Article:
Graduate Schools, Internships, and Jobs


We have listed below many different types of opportunities to develop careers and professions using your Latin American and Caribbean focus. It is very important to remember that if you want to pursue these possibilities it will be important that you gain at least a working knowledge of one of the languages spoken in Latin America and the Caribbean. Even graduate programs require that you have competency in at least one language of the region other than English. For this reason we strongly urge you to work on your language skills if you are interested in a career in LACS. You can do this through the Modern Foreign Languages and Literatures courses at Albright College, and/or through an intensive language institute in the United States, and/or through summer, semester, or year study abroad program. Please use your professors at Albright as a resource to help find the right language program for you!

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There can be no doubt that some of the careers will be more accessible with a Masters degree, or even a Ph.D. There are many good programs in Latin American and Caribbean Studies in the United States. Often, if your grades, GRE scores, interests, and/or skills are strong enough you can have your graduate school paid for through graduate assistantships or teaching assistantships. Good questions to ask yourself are: What do I see myself doing in five years? What part of the undergraduate program has most sparked my interest? Answering these questions will help you to pick the right graduate program.

You might also work with your advisor to think about WHO you might like to work with. Are there any books you read that really interested you, or angered you? Did you ever think of seeking out the person that wrote the book to be a possible graduate school mentor? Making personal contact is a great way to get a fellowship.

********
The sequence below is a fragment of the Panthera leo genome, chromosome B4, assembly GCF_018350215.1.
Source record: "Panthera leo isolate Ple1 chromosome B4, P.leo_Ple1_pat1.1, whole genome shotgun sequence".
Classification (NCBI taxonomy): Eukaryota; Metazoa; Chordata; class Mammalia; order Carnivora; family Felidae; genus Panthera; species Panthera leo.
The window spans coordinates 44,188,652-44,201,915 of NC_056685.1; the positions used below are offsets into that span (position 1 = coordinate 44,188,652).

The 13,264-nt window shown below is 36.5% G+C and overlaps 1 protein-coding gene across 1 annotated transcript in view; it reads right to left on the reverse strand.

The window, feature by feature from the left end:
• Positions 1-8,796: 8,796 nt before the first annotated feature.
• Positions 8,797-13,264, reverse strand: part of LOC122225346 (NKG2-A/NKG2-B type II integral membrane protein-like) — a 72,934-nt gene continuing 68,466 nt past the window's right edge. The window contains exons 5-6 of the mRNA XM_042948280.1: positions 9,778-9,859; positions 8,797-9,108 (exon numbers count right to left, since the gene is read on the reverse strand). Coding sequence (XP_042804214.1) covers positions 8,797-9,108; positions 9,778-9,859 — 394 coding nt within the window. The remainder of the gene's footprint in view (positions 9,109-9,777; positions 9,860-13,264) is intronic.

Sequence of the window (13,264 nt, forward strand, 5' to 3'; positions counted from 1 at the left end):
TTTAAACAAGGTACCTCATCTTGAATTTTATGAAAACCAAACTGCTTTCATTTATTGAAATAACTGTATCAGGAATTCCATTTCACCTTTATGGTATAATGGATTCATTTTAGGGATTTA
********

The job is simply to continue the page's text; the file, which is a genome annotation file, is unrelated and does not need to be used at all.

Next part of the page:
Here are some programs in Latin American and Caribbean Studies, many of which have graduate divisions.

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The Spanish department offers two service learning opportunities for students who are at an intermediate level of Spanish and who would like to try to apply their knowledge in real-life situations - Spanish 204-Service Learning Spanish, and Spanish 205-Spanish for Business. Both of these would be excellent courses for non-native speakers to prepare for an internship.

Semester long or summer internships give students the opportunity to work in real work-place settings and to extend their learning into the larger community. They can also be entries into certain kinds of careers and opportunities. For students interested in Latin American and Caribbean Studies, and especially those who have a good level of Spanish, there are many opportunities locally to work with a diverse population of people of Latin American and Caribbean heritage. Professors in the Latin American and Caribbean Studies programs should consult with their professors to help them obtain internships in the community.

In addition to local internships, there are opportunities for internshipsand fellowships elsewhere. For example, for qualified Latino students, the Congressional Hispanic Caucus Institute Fellowship has information on internships inside and outside Washington DC.

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One of the big questions that I get about Latin American and Caribbean Studies is "what can I possibly do with a major in THAT?" In fact, a concentration in Latin American and Caribbean Studies along with foreign language proficiency can lead to careers in many different kinds of fields, from working with the environment, to teaching in an inner-city school, to the U.S. government, to non-governmental organizations (NGOs - often called "non-profits" in the United States).

There are many jobs available to people with cultural knowledge and some level of competency in a foreign language. One of the best resources available for thinking about and researching jobs in the field, possible graduate programs and scholarships, and internships, is the book AFTER LATIN AMERICAN STUDIES: A GUIDE TO GRADUATE STUDY AND EMPLOYMENT FOR LATIN AMERICANISTS . It is available on line and is an important resource for anyone interested in working in or in a field that has to do with Latin America. The Latin American Studies Center at the University of Wisconsin-Madison has a site that lists many kinds of opportunities, and ways to go about applying for the jobs. Although their site is geared mostly for graduates with Masters degrees, many of the opportunities they list are also open to students with undergraduate degrees. The University of Delaware has produced a useful page on careers for students with a major in Latin American and Caribbean Studies.  Just click on “Latin American Studies” on the link.

You should also take advantage of the Albright College Experiential Learning and Career Development Center, who can help you with job listings and resume writing skills. They can also counsel you on what might be the right road for you!

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